The Root of my Adult Envy: a Fair Parent

My dad was always fair, too fair. As a child my sister and I always got the same presents. Even on each other’s birthdays. Family relatives were told the if they wanted to buy one of us a birthday gift that they were also to buy the other sister the same gift.  Kinda crazy right?

At Christmas we had to open presents together, because we were both getting the same thing. 2 boxes, same toy inside. It’s a good thing we’re both girls – or it could have gotten interesting. As you can imagine as we got older we stopped being okay with the same gifts – our interests were no longer in the same stream of toys. But my Dad insisted in fairness. If my sister’s gift was even slightly more expensive than mine I would receive a cheque for the difference. Oh, and here’s $10 dollars for the difference.

One year, (yes we only went once) we went to the local fair as a family. My sister and I played knock over the whatever game and the guy manning the game “bumped” the table as my sister threw her ball.  CONGRATULATIONS – YOU WIN! My turn, and I cannot knock any over and, the guy says “sorry – my boss is right there” dad was furious! I’m sure this is classic carny BS but my dad was SO FLAMING MAD we immediately left the fair and the beautiful stuffed cat that my sister got went into storage to never be played with by either of us. 

And sure – there are some parents out there applauding my dad for being so meticulous.  WRONG! — hold your applause.

I love my dad, but this is has plagued me everyday I grow more into my adulthood. I recently my anniversary and I didn’t get any anniversary gifts. So what? exactly – I don’t need anything so why would I even think about it? Well, because I have watched the in-laws give other kids anniversary gifts. The interested thing is that others haven’t even noticed, and likely never will.

I still keep a little tally, they gets that, then I get this –  yup that’s even.

I do think its honourable that my dad tried to protect me from the hurt of the real world; he even succeeded for many years. However, now as an adult it’s set up up for hurt feelings over and over again. Anniversary presents are just one example. The key thing is that life is unfair. Sheltering children from that prevents them from learning how to deal with it early on. Now I’m an adult, with adult emotions, trying to sort through them and deal with the bad ones as necessary, *sigh* this would have been easier to learn when I was 6 at the fair.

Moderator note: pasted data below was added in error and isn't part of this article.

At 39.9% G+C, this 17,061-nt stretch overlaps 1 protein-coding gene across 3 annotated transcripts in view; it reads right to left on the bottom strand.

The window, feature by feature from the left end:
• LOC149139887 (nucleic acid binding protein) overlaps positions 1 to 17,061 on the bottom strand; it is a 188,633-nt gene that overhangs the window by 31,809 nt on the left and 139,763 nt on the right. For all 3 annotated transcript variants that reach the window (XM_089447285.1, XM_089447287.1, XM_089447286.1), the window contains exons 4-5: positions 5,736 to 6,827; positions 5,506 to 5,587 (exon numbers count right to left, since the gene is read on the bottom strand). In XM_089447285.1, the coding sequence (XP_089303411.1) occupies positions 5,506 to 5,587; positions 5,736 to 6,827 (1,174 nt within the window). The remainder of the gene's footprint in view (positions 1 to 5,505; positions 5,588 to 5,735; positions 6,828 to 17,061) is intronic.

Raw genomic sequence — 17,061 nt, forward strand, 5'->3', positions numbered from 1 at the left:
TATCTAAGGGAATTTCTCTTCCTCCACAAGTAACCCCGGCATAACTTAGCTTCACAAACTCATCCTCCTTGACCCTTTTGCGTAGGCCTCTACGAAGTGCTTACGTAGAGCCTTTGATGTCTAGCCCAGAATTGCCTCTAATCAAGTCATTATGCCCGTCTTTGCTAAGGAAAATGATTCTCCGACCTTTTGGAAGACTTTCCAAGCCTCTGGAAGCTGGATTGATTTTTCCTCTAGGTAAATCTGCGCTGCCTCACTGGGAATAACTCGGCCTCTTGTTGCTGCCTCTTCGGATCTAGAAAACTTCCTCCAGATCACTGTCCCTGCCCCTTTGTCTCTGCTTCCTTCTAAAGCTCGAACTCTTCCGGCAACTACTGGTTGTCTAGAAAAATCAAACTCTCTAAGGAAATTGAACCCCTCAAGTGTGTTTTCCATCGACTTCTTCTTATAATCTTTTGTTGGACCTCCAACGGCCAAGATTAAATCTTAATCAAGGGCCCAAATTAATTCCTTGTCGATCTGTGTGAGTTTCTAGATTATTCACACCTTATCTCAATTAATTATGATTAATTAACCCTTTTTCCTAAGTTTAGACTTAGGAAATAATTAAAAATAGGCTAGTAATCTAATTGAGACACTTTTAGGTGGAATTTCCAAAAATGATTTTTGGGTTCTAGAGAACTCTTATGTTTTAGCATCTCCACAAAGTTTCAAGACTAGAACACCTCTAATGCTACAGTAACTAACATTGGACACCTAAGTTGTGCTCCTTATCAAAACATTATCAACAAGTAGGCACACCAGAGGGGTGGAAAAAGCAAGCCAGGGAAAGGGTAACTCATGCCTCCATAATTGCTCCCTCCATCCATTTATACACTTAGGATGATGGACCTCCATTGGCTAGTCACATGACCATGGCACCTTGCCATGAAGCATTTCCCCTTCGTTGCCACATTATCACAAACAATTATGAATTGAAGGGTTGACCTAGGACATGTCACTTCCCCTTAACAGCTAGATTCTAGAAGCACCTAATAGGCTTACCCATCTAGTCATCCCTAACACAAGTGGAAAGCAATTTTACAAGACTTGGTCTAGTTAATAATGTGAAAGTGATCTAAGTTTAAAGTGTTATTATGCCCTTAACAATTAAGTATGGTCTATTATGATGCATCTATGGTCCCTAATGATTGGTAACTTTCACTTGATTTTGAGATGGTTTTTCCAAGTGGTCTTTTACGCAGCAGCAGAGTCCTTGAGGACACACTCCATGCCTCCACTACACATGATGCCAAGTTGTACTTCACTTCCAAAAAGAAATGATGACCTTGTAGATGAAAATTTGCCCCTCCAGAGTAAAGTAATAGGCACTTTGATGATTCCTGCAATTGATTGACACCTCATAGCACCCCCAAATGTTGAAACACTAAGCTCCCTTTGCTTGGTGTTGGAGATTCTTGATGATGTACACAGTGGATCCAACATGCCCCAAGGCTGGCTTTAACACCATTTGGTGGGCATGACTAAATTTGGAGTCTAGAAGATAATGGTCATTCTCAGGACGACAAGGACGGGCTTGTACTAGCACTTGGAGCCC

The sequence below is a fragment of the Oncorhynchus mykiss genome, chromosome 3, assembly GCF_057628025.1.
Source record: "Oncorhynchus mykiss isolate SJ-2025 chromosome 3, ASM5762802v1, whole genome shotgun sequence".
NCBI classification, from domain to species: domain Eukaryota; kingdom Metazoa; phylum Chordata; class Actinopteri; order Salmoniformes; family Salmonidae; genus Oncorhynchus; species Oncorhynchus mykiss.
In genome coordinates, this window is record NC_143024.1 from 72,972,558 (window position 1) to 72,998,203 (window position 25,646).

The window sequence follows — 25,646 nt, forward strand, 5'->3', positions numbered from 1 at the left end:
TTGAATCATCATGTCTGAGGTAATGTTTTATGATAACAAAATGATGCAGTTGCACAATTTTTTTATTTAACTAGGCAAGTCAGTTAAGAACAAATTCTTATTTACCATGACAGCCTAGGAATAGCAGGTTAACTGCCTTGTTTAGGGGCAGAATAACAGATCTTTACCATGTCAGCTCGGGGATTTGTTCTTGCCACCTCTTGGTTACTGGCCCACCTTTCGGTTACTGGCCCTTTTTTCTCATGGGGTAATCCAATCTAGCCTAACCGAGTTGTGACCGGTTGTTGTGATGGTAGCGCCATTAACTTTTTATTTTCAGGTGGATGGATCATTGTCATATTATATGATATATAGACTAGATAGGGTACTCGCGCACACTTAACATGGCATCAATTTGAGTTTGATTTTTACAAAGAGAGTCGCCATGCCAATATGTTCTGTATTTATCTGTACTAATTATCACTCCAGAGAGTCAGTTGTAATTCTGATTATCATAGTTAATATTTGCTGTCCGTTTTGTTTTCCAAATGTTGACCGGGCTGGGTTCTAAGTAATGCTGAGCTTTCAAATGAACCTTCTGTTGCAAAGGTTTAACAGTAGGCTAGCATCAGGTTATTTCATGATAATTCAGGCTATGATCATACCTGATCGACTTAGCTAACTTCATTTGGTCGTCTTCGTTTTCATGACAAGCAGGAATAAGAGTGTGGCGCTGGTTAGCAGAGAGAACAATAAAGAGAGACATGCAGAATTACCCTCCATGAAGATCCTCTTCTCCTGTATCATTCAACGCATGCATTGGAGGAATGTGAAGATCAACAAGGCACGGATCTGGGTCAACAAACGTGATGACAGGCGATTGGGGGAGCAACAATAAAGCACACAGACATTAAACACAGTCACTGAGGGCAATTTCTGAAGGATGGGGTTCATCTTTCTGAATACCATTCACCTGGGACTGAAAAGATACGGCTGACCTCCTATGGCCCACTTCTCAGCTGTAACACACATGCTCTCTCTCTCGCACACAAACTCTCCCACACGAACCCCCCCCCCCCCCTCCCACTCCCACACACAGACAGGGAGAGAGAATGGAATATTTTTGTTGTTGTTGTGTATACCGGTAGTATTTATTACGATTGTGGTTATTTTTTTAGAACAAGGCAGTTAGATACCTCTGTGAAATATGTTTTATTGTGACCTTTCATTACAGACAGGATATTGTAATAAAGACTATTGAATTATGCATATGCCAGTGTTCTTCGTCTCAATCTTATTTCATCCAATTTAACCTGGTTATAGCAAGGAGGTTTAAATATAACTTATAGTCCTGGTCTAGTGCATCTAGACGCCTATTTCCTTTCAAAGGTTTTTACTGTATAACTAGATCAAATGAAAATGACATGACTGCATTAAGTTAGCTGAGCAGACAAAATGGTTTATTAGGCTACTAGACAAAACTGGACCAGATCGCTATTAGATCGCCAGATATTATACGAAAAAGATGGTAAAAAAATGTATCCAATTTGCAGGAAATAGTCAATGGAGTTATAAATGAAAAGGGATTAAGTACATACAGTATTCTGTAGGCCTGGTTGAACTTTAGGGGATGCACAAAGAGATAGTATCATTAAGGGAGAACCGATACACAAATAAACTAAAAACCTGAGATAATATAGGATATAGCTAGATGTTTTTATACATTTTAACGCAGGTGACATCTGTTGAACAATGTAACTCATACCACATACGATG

– Sigh. Frustrated with myself, Joy.


5 thoughts on “The Root of my Adult Envy: a Fair Parent

  1. as my sister has always said “Fair doesn’t always mean even”, and it makes sense, sometimes what is fair doesn’t mean it’s the same dollar amount!!
    Of course, at Christmas we all laugh, cause my mom tends to buy us all the same thing – when we all get the same sized present, it’s a rush to see who opens it first! My sister opened sheets, and then so did her son, my son, her daughter and then me! But, that’s my mom finding a good deal, not trying to be fair!
    So, yes, tough life lesson to learn as an adult, but you know what? My parents didn’t make everything “even” when we were kids and I still have to stop myself from keeping score. So, maybe it’s not just you 🙂

    Liked by 1 person

  2. Hey Joy! I think your dad is ridiculous! To me that sounds like he’s creating a competition where there isn’t one.
    While I’m all about teaching children the “truths of life” I think there’s a line to be drawn:
    Should kids get a birthday gift when it’s not their birthday? No. I even think the concept of a goody bag is wrong.
    However, I think spending the same amount (or approximate amount, the $10 cheque thing is ridiculous) is fair.
    I think splitting up the chores is fair and right. I came from a family where we weren’t treated equally. Sure my parents probably spent the same amount but I always had more chores and responsibilities. My brother was very indulged. It’s really evident now that we’re adults.
    I guess that will be the biggest struggle when I have kids, knowing where to draw the line.


    • Katie Marie, I totally agree. Its so much harder to learn that life lessons as an adult. I know them by logic in my head but not being bothered by them is almost impossible.


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